Top 3 Criteria for Selecting a Data Preparation Tool

November 15, 2017

Top 3 Criteria for Selecting a Data Preparation Tool

By Farnaz Erfan

Organizations looking to add modern data preparation to their analytics technology arsenal have multiple choices – ranging from line of business, self-service solutions to modules from legacy, IT-centric data management platforms.

Diverse use cases, varied skill levels, and unique business requirements make the data preparation tool selection process complex and confusing. Knowing the correct evaluation and selection criteria would go a long way towards helping organizations clarify goals and guiding them through the decision-making process.

In our experience, these three criteria are most commonly considered:

  1. User Interface:  Some data preparation tools offer visual drag-and-drop or spreadsheet-like user interfaces. Others utilize scripting or coding to convey data preparation instructions.If non-technical users will be using the data preparation tool, a spreadsheet-like user interface is highly advantageous, given many business analysts know and use Excel. The familiar, Excel-like user interface is natural and intuitive to them. For this group of users, working directly with data and logic instead of abstractions and workflows increases their confidence level and accelerates iterative data discovery and preparation cycles.
  2. Governance:  Data preparation tools vary widely in their approach to data governance, but because workflow is a fundamental part of data preparation, all tools offer data lineage tracking. Self-documenting data preparation tools offer especially strong data lineage capabilities. They record each data preparation step as it occurs. As the data changes, each operation that transforms, cleans, or blends data is documented automatically. For example, if a user removes white spaces from a column, that action gets documented, which then creates repeatability and enables users to govern data as they simultaneously discover it.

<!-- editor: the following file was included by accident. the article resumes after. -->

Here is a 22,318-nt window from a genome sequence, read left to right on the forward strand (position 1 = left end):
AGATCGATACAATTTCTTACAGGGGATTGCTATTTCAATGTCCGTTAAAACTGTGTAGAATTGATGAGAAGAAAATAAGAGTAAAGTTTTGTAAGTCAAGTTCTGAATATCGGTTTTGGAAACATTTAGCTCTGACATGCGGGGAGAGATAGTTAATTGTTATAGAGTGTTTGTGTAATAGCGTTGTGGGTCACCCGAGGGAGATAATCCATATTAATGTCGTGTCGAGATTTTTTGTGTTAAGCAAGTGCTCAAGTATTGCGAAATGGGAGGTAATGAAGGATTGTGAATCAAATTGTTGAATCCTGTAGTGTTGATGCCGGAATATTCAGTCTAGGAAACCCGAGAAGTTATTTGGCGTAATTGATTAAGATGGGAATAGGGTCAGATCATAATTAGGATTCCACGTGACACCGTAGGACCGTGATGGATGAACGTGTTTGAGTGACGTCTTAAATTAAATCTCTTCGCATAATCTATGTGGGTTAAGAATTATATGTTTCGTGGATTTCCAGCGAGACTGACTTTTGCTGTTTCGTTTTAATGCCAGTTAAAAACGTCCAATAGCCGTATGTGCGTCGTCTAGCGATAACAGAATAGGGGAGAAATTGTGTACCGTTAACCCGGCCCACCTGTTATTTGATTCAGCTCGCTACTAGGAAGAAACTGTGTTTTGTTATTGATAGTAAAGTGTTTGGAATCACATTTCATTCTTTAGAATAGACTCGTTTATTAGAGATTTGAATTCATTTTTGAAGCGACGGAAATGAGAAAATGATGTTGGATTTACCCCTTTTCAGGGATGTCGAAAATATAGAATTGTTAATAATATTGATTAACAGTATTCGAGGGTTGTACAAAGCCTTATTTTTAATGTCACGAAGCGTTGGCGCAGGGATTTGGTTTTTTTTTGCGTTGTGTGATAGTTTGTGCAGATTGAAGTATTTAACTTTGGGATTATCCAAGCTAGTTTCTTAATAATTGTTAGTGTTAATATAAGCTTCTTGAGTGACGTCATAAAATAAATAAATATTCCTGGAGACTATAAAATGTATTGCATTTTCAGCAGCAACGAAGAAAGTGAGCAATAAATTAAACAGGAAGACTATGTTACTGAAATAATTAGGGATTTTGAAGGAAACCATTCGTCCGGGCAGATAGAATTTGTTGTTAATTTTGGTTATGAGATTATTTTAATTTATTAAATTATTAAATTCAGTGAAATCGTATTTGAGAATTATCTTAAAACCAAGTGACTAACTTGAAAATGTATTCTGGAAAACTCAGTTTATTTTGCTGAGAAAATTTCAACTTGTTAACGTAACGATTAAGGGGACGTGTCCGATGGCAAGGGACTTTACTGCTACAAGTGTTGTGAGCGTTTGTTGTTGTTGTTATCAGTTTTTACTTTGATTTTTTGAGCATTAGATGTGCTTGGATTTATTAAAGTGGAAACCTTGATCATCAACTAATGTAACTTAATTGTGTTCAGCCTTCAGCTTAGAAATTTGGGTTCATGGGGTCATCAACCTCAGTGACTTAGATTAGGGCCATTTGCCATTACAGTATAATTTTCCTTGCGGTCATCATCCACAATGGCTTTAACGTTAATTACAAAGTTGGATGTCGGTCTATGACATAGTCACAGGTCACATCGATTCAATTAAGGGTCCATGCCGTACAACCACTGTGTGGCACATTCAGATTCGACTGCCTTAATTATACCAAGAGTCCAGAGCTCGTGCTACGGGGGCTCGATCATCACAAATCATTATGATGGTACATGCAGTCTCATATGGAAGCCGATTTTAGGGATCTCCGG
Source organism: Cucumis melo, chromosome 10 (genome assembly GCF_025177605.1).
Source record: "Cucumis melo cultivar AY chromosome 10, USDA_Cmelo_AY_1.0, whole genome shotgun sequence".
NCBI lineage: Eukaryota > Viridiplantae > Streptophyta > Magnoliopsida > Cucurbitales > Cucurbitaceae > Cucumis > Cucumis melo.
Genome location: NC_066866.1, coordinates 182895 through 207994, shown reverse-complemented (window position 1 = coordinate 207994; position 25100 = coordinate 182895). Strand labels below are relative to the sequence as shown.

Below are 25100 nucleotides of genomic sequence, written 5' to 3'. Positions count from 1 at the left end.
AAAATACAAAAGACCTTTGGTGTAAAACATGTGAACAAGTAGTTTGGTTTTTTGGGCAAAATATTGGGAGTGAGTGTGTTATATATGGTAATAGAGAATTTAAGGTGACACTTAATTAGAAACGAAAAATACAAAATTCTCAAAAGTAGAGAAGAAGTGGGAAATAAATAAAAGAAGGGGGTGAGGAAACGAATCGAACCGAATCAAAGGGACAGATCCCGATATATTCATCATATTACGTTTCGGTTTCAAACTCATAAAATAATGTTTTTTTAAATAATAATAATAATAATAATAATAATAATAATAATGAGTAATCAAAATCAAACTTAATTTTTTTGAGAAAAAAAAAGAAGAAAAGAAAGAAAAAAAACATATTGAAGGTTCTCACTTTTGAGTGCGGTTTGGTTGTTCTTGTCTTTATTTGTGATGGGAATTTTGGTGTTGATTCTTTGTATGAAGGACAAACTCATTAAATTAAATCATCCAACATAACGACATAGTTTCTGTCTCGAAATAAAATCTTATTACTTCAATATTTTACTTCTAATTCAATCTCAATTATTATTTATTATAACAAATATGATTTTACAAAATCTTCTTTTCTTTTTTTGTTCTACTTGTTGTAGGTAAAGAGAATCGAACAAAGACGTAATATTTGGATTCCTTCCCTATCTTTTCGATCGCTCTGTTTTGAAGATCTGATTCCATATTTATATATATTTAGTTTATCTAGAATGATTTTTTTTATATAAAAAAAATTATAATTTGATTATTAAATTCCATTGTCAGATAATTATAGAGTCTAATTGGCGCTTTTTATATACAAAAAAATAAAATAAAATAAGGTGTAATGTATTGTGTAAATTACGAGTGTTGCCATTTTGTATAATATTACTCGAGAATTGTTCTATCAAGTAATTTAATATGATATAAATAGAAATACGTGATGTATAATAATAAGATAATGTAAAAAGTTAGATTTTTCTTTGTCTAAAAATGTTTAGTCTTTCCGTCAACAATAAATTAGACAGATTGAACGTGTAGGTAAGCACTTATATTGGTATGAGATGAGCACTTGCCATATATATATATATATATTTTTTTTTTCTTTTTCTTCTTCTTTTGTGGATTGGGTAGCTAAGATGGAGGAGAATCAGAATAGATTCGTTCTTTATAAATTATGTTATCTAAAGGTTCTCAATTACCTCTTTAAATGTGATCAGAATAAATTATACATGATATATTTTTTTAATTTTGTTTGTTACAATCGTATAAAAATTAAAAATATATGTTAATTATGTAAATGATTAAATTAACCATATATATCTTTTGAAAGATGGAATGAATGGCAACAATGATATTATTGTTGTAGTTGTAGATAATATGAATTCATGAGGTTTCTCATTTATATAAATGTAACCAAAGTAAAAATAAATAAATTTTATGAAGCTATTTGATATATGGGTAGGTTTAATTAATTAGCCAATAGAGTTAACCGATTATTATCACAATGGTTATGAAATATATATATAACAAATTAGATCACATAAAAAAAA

3. Sampling Limitations for Profiling Data:  When working with data that is highly standard and predictable, it is acceptable to work with data samples to build data preparation processes and then apply those processes to an entire data collection. However, when data is less known and its structure is highly complex, the probability of unexpected outcomes increases. In this case, samples may not include all of the outliers and anomalies that exist in a full data collection.When working with uncertain data, it is critical for the data preparation tool to have the ability to work with the entire data set, not just a sample. This will help to avoid any unpleasant surprises which may arise from sampling alone.

Having a good set of criteria is essential for choosing a data preparation tool that meets your needs today and grows with your organization in the future.

Download the recently published Data Preparation Buyer’s Guide by research and consulting firm, Eckerson Group. This useful guide describes 20 criteria to help organizations sort through the complexities when evaluating and selecting data preparation technology.

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